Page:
Thee Silver Mt. Zion Memorial Orchestra, Sadhu Sadhu | Schubas | Rock, Pop, Etc | Chicago Reader

Thee Silver Mt. Zion Memorial Orchestra, Sadhu Sadhu Early Warnings (Music) Soundboard Recommended Critics' Picks

When: Thu., May 27, 9 p.m. 2010

On six albums across the past decade, this Montreal-based collective—formerly known as A Silver Mt. Zion, Thee Silver Mountain Reveries, and Thee Silver Mt. Zion Memorial Orchestra & Tra-la-la Band With Choir, among other permutations—has developed a sprawling, detailed sound by fusing ragged, passionate folk to widescreen post-rock. The group has gotten better and better at harnessing its instrumental depth, and in its current incarnation the layered lines of violinists Jessica Moss and Sophie Trudeau make it seem much bigger than a five-piece. But it wasn't until several members of the band backed the late Vic Chesnutt on last year's At the Cut that they truly moved me. Silver Mt. Zion's recent Kollaps Tradixionales (Constellation), their most song-oriented effort, does it again in Chesnutt's absence—guitarist Efrim Menuck, who's also in Godspeed You! Black Emperor, isn't half the singer Chesnutt was, but his voice swells and cracks with raw emotion. The album begins and ends with huge, episodic compositions, and the 15-minute opener, "There Is a Light," is so intricate and varied that it could stand alone as an EP. The band deals in the kind of cinematic dynamics familiar to fans of Godspeed, but given the way it accomplishes those rises and falls—with resonant string arrangements and elegant four-part horn charts, with former Chicagoan Matana Roberts guesting on alto sax—they seem more like a means to an end than an end in themselves. The melodies are gently bittersweet, in a kind of counterpoint to the band's large-caliber firepower, and even at its most driving and aggressive the music bustles with detail. Silver Mt. Zion have long been inspired by the Ex, and on Kollaps Tradixionales they convincingly transplant the spirit of those Dutch iconoclasts into songs that trade melodic intensity for frenetic art-punk rhythms. —Peter Margasak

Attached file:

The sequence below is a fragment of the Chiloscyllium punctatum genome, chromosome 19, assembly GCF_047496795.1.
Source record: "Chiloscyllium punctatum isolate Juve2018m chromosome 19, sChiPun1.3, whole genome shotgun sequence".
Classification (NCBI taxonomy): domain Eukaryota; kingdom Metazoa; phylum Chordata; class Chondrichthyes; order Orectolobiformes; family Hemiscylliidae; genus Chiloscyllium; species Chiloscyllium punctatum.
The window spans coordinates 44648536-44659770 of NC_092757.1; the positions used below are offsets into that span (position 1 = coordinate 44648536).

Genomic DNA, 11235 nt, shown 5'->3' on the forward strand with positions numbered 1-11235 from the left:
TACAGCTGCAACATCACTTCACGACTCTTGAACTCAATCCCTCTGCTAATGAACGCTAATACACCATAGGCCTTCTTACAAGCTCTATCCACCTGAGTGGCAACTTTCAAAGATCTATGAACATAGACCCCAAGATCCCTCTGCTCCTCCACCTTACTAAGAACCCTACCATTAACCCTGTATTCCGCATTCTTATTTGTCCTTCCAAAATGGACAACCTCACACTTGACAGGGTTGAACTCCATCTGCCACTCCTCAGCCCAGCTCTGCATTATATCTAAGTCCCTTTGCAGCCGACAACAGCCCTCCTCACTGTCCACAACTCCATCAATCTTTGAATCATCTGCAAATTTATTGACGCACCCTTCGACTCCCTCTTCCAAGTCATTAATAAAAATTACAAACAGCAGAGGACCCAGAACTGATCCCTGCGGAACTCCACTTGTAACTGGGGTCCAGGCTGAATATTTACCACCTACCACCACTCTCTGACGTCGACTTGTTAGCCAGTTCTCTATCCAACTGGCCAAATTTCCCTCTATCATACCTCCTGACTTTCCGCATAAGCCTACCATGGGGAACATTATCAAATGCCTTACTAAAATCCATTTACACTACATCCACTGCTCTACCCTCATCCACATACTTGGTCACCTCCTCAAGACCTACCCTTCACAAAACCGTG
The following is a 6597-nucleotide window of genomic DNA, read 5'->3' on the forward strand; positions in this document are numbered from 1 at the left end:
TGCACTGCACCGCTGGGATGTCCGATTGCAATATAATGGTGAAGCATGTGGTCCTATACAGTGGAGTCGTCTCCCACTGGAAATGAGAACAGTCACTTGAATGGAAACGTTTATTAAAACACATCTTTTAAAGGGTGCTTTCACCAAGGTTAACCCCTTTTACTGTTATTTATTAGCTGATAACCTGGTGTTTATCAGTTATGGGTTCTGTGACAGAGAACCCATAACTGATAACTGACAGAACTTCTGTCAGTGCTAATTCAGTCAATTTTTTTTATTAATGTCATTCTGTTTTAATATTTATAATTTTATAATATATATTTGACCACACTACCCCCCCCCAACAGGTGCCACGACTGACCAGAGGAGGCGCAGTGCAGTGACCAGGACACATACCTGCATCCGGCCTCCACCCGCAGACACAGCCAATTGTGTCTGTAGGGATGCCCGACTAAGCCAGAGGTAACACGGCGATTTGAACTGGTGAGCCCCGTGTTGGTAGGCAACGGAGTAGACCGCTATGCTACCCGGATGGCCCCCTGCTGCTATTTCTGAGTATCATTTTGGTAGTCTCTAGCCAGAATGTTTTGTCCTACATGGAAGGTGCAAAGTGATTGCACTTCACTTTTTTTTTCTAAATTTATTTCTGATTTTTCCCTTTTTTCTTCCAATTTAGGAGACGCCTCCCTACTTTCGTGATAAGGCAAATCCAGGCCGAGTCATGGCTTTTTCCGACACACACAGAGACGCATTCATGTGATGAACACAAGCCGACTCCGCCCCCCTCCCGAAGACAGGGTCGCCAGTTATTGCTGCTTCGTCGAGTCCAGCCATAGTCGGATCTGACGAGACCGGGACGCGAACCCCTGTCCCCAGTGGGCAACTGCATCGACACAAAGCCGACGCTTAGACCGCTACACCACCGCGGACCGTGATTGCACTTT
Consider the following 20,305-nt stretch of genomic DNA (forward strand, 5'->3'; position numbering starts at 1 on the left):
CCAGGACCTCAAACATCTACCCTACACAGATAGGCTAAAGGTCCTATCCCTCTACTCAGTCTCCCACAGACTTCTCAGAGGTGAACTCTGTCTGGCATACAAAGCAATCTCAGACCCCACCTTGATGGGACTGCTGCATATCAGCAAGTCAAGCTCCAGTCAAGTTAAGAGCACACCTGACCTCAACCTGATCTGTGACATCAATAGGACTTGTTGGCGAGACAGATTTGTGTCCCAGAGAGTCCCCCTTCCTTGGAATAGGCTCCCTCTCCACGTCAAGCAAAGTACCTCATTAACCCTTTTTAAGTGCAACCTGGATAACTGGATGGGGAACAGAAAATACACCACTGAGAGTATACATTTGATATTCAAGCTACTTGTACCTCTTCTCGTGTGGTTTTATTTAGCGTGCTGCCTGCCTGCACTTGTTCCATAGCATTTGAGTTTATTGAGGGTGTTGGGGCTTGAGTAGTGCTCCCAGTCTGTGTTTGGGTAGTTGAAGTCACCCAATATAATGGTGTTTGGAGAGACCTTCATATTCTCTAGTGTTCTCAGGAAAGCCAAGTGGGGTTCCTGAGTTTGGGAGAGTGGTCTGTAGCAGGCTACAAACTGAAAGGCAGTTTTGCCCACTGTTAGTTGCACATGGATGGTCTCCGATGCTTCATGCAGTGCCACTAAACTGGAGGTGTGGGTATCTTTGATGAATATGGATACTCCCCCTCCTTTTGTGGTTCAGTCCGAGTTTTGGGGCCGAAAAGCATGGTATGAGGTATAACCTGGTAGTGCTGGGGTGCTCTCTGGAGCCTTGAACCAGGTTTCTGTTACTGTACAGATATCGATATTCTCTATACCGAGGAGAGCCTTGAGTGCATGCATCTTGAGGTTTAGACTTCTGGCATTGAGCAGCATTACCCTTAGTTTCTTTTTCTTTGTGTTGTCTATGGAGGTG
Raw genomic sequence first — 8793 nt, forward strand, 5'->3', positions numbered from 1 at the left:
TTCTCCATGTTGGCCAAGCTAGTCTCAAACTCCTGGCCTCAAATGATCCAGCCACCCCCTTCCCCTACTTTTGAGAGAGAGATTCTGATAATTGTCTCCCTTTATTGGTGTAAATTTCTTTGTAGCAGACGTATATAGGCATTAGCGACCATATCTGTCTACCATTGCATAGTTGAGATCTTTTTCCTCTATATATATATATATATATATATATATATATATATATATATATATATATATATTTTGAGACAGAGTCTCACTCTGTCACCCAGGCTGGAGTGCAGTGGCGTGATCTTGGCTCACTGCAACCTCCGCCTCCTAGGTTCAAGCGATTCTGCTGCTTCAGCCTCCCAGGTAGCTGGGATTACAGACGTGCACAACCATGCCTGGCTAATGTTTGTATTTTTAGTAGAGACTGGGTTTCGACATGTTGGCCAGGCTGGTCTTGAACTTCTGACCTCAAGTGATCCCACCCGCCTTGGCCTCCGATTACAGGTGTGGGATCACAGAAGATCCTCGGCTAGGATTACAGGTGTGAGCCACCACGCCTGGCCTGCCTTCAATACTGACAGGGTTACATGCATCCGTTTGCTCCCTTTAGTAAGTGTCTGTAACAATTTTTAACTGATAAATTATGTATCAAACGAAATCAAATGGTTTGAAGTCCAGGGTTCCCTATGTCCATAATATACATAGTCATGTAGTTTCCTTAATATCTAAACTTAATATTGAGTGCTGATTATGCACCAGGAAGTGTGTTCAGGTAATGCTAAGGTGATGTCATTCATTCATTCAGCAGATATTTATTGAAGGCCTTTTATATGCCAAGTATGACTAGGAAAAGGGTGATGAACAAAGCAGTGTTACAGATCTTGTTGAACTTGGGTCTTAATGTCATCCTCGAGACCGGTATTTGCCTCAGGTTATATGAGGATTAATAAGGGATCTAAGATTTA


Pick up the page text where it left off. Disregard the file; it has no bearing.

Price: $15

Add a review


Select a star to rate.